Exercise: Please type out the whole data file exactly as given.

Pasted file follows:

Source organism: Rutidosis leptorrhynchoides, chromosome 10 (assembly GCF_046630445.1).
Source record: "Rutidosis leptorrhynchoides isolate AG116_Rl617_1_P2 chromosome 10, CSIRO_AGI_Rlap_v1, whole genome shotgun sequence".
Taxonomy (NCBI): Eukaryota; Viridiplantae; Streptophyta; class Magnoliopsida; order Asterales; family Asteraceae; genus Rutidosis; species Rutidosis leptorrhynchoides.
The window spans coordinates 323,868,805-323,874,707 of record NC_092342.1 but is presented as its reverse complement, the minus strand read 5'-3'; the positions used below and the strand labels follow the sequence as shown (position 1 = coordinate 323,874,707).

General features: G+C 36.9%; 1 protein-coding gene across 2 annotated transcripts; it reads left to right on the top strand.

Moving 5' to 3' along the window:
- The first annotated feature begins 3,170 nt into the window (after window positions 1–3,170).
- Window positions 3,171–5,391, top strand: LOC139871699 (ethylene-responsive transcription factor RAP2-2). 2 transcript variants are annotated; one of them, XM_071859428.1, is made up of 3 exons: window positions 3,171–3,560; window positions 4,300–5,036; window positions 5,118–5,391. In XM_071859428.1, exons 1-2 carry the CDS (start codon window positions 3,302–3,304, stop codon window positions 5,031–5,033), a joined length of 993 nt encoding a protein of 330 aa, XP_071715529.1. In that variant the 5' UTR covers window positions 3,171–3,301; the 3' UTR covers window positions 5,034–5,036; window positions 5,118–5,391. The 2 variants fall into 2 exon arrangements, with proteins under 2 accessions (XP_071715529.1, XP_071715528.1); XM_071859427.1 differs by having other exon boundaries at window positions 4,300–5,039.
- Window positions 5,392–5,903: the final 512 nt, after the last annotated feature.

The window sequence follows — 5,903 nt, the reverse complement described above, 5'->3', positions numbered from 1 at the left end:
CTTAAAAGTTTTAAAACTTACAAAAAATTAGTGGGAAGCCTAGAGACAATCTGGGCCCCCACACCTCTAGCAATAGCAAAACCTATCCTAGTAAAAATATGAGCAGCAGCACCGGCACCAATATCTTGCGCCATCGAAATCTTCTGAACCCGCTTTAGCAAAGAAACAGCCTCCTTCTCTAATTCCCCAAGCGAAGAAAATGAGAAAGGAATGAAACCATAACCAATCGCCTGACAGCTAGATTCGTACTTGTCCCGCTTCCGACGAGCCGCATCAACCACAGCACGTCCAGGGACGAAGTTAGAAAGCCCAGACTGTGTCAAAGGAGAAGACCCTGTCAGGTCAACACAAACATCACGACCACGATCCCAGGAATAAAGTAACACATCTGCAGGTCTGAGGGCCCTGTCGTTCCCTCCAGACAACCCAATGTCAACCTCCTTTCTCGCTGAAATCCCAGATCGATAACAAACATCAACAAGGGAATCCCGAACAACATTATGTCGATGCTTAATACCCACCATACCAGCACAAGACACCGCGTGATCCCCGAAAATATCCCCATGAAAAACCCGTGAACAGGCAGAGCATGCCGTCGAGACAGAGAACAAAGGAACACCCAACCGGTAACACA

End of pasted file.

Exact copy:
Source organism: Rutidosis leptorrhynchoides, chromosome 10 (assembly GCF_046630445.1).
Source record: "Rutidosis leptorrhynchoides isolate AG116_Rl617_1_P2 chromosome 10, CSIRO_AGI_Rlap_v1, whole genome shotgun sequence".
Taxonomy (NCBI): Eukaryota; Viridiplantae; Streptophyta; class Magnoliopsida; order Asterales; family Asteraceae; genus Rutidosis; species Rutidosis leptorrhynchoides.
The window spans coordinates 323,868,805-323,874,707 of record NC_092342.1 but is presented as its reverse complement, the minus strand read 5'-3'; the positions used below and the strand labels follow the sequence as shown (position 1 = coordinate 323,874,707).

General features: G+C 36.9%; 1 protein-coding gene across 2 annotated transcripts; it reads left to right on the top strand.

Moving 5' to 3' along the window:
- The first annotated feature begins 3,170 nt into the window (after window positions 1–3,170).
- Window positions 3,171–5,391, top strand: LOC139871699 (ethylene-responsive transcription factor RAP2-2). 2 transcript variants are annotated; one of them, XM_071859428.1, is made up of 3 exons: window positions 3,171–3,560; window positions 4,300–5,036; window positions 5,118–5,391. In XM_071859428.1, exons 1-2 carry the CDS (start codon window positions 3,302–3,304, stop codon window positions 5,031–5,033), a joined length of 993 nt encoding a protein of 330 aa, XP_071715529.1. In that variant the 5' UTR covers window positions 3,171–3,301; the 3' UTR covers window positions 5,034–5,036; window positions 5,118–5,391. The 2 variants fall into 2 exon arrangements, with proteins under 2 accessions (XP_071715529.1, XP_071715528.1); XM_071859427.1 differs by having other exon boundaries at window positions 4,300–5,039.
- Window positions 5,392–5,903: the final 512 nt, after the last annotated feature.

The window sequence follows — 5,903 nt, the reverse complement described above, 5'->3', positions numbered from 1 at the left end:
CTTAAAAGTTTTAAAACTTACAAAAAATTAGTGGGAAGCCTAGAGACAATCTGGGCCCCCACACCTCTAGCAATAGCAAAACCTATCCTAGTAAAAATATGAGCAGCAGCACCGGCACCAATATCTTGCGCCATCGAAATCTTCTGAACCCGCTTTAGCAAAGAAACAGCCTCCTTCTCTAATTCCCCAAGCGAAGAAAATGAGAAAGGAATGAAACCATAACCAATCGCCTGACAGCTAGATTCGTACTTGTCCCGCTTCCGACGAGCCGCATCAACCACAGCACGTCCAGGGACGAAGTTAGAAAGCCCAGACTGTGTCAAAGGAGAAGACCCTGTCAGGTCAACACAAACATCACGACCACGATCCCAGGAATAAAGTAACACATCTGCAGGTCTGAGGGCCCTGTCGTTCCCTCCAGACAACCCAATGTCAACCTCCTTTCTCGCTGAAATCCCAGATCGATAACAAACATCAACAAGGGAATCCCGAACAACATTATGTCGATGCTTAATACCCACCATACCAGCACAAGACACCGCGTGATCCCCGAAAATATCCCCATGAAAAACCCGTGAACAGGCAGAGCATGCCGTCGAGACAGAGAACAAAGGAACACCCAACCGGTAACACA